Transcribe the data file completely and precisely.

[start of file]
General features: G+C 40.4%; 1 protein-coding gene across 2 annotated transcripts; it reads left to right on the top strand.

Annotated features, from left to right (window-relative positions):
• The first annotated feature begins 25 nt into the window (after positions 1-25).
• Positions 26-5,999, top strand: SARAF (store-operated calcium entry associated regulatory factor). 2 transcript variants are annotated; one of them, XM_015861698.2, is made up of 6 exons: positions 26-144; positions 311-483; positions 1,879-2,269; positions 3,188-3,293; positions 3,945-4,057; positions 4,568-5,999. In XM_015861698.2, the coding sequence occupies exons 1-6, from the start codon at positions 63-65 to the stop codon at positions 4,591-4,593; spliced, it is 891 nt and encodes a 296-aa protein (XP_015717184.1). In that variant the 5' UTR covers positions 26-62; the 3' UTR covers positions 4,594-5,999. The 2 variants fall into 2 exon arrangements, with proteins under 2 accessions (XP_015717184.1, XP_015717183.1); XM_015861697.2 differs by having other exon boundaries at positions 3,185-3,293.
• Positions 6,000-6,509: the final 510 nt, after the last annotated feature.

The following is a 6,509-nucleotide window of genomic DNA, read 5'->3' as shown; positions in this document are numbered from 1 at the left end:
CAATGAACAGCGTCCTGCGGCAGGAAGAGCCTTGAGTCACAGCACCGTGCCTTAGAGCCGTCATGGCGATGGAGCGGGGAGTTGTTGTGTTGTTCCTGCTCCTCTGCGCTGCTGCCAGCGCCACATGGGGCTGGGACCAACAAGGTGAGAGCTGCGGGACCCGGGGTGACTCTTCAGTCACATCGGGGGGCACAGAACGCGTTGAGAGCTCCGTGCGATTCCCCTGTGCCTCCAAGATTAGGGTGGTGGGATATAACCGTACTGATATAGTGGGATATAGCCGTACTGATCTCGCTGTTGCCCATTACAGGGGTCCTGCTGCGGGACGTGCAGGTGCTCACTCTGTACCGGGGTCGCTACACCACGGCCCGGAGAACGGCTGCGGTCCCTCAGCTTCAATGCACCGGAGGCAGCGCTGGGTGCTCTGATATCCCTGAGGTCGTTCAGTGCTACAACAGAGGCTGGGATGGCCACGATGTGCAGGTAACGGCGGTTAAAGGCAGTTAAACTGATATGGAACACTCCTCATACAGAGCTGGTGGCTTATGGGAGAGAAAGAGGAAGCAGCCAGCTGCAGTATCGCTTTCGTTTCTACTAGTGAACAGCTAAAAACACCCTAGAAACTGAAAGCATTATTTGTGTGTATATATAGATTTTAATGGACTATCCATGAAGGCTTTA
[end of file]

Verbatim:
General features: G+C 40.4%; 1 protein-coding gene across 2 annotated transcripts; it reads left to right on the top strand.

Annotated features, from left to right (window-relative positions):
• The first annotated feature begins 25 nt into the window (after positions 1-25).
• Positions 26-5,999, top strand: SARAF (store-operated calcium entry associated regulatory factor). 2 transcript variants are annotated; one of them, XM_015861698.2, is made up of 6 exons: positions 26-144; positions 311-483; positions 1,879-2,269; positions 3,188-3,293; positions 3,945-4,057; positions 4,568-5,999. In XM_015861698.2, the coding sequence occupies exons 1-6, from the start codon at positions 63-65 to the stop codon at positions 4,591-4,593; spliced, it is 891 nt and encodes a 296-aa protein (XP_015717184.1). In that variant the 5' UTR covers positions 26-62; the 3' UTR covers positions 4,594-5,999. The 2 variants fall into 2 exon arrangements, with proteins under 2 accessions (XP_015717184.1, XP_015717183.1); XM_015861697.2 differs by having other exon boundaries at positions 3,185-3,293.
• Positions 6,000-6,509: the final 510 nt, after the last annotated feature.

The following is a 6,509-nucleotide window of genomic DNA, read 5'->3' as shown; positions in this document are numbered from 1 at the left end:
CAATGAACAGCGTCCTGCGGCAGGAAGAGCCTTGAGTCACAGCACCGTGCCTTAGAGCCGTCATGGCGATGGAGCGGGGAGTTGTTGTGTTGTTCCTGCTCCTCTGCGCTGCTGCCAGCGCCACATGGGGCTGGGACCAACAAGGTGAGAGCTGCGGGACCCGGGGTGACTCTTCAGTCACATCGGGGGGCACAGAACGCGTTGAGAGCTCCGTGCGATTCCCCTGTGCCTCCAAGATTAGGGTGGTGGGATATAACCGTACTGATATAGTGGGATATAGCCGTACTGATCTCGCTGTTGCCCATTACAGGGGTCCTGCTGCGGGACGTGCAGGTGCTCACTCTGTACCGGGGTCGCTACACCACGGCCCGGAGAACGGCTGCGGTCCCTCAGCTTCAATGCACCGGAGGCAGCGCTGGGTGCTCTGATATCCCTGAGGTCGTTCAGTGCTACAACAGAGGCTGGGATGGCCACGATGTGCAGGTAACGGCGGTTAAAGGCAGTTAAACTGATATGGAACACTCCTCATACAGAGCTGGTGGCTTATGGGAGAGAAAGAGGAAGCAGCCAGCTGCAGTATCGCTTTCGTTTCTACTAGTGAACAGCTAAAAACACCCTAGAAACTGAAAGCATTATTTGTGTGTATATATAGATTTTAATGGACTATCCATGAAGGCTTTA